Microsoft has just reported its earnings for Q4 2010 (their fiscal calendar is a bit odd). Given Apple’s blockbuster quarter announced on Tuesday, there was a lot of talk that Apple would surpass Microsoft in revenue for the first time in recent history. That hasn’t happened. Instead, Microsoft had its best Q4 ever with $16.04 billion in revenue (Apple had $15.7 billion in revenue last quarter).
Microsoft easily beat Wall Street estimates that they would see about $15.3 billion in revenues. Microsoft largely credits strong sales within enterprise of Windows 7 and Office 2010. Net income was also strong at $4.52 billion. And earnings per share were at $0.51. Both of those beat Wall Street estimates as well.
Microsoft says it has sold over 175 million Windows 7 licenses to date so far. They also tout the fact that Bing has achieved its 13th straight month of market share gain.
Since this was Microsoft’s fiscal Q4, they reported revenue of $62.48 billion for the year — a 7 percent increase from the 2009 fiscal year. Operating income, net income, and earnings per share were all up significantly higher at 18 percent, 29 percent, and 30 percent, respectively. The 29 percent jump in net income (up to $18.76 billion) is particularly impressive.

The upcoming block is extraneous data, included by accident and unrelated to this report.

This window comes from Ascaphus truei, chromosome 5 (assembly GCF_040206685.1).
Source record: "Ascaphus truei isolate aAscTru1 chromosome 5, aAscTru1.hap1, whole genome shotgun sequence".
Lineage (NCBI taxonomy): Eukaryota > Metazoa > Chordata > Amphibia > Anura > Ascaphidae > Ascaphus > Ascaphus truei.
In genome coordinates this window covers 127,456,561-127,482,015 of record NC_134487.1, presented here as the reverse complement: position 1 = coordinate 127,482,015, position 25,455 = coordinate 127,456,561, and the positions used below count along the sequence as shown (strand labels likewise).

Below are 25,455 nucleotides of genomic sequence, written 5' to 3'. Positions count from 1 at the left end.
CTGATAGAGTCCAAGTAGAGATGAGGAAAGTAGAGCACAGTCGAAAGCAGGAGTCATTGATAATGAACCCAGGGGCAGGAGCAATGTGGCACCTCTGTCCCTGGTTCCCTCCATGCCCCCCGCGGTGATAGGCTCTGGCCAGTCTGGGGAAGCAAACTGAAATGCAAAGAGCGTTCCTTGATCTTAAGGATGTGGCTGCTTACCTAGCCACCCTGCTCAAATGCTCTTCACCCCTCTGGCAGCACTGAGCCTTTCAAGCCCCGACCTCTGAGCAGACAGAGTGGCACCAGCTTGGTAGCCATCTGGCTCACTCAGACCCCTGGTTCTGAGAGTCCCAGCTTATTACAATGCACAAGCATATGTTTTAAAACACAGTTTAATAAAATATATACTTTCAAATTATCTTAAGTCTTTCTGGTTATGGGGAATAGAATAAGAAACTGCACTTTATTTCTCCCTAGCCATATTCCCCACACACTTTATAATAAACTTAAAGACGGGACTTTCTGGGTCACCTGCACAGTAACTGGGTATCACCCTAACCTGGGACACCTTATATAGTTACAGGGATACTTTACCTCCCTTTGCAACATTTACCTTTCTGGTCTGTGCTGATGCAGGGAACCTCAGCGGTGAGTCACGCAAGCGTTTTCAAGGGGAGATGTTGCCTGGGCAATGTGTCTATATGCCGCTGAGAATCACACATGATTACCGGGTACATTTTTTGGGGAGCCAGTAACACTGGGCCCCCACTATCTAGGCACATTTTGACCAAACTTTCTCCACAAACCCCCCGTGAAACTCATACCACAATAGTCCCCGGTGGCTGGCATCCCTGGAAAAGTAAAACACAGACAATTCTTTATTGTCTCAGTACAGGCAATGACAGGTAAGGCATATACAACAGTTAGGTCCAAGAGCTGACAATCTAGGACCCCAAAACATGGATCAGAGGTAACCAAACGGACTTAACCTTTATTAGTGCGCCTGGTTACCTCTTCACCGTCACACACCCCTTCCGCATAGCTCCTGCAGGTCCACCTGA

Investors, meanwhile, are giving Microsoft’s earnings more of a “meh.” So far in after-hours trading, the stock is down two cents (.08 percent). During the day today, the stock rose almost 3 percent ahead of earnings.
While some were predicting Microsoft revenues to fall behind Apple’s (though, for the record, I wasn’t), there was never a question that Microsoft would retain a big lead in income. As they’re primarily a software and enterprise company, Microsoft’s margins remain massive. Their $4.52 billion in net income easily beat Apple’s $3.25 billion.
That being said, it seems quite likely that next quarter Apple will surpass Microsoft in revenue. Assuming that iPhone 4 sales are huge and that the iPad continues to grow, Apple’s momentum in revenue is simply too great for Microsoft to keep up with. Apple may or may not hit $20 billion in revenues next quarter (they’re projecting $18 billion, but they always low-ball that number so they can beat it).
This past May, much was made of Apple passing Microsoft in market cap for the first time — giving Apple the title of most valuable tech company. That distinction is more ceremonial than anything else, however. But when Apple passes Microsoft in revenue, that will be significant. As I said, it will be more difficult for Apple to catch Microsoft in income because of Microsoft’s software margins (whereas Apple primarily makes money on hardware, which offer smaller margins, even though Apple’s are the best in the business). But the gap is closing there as well.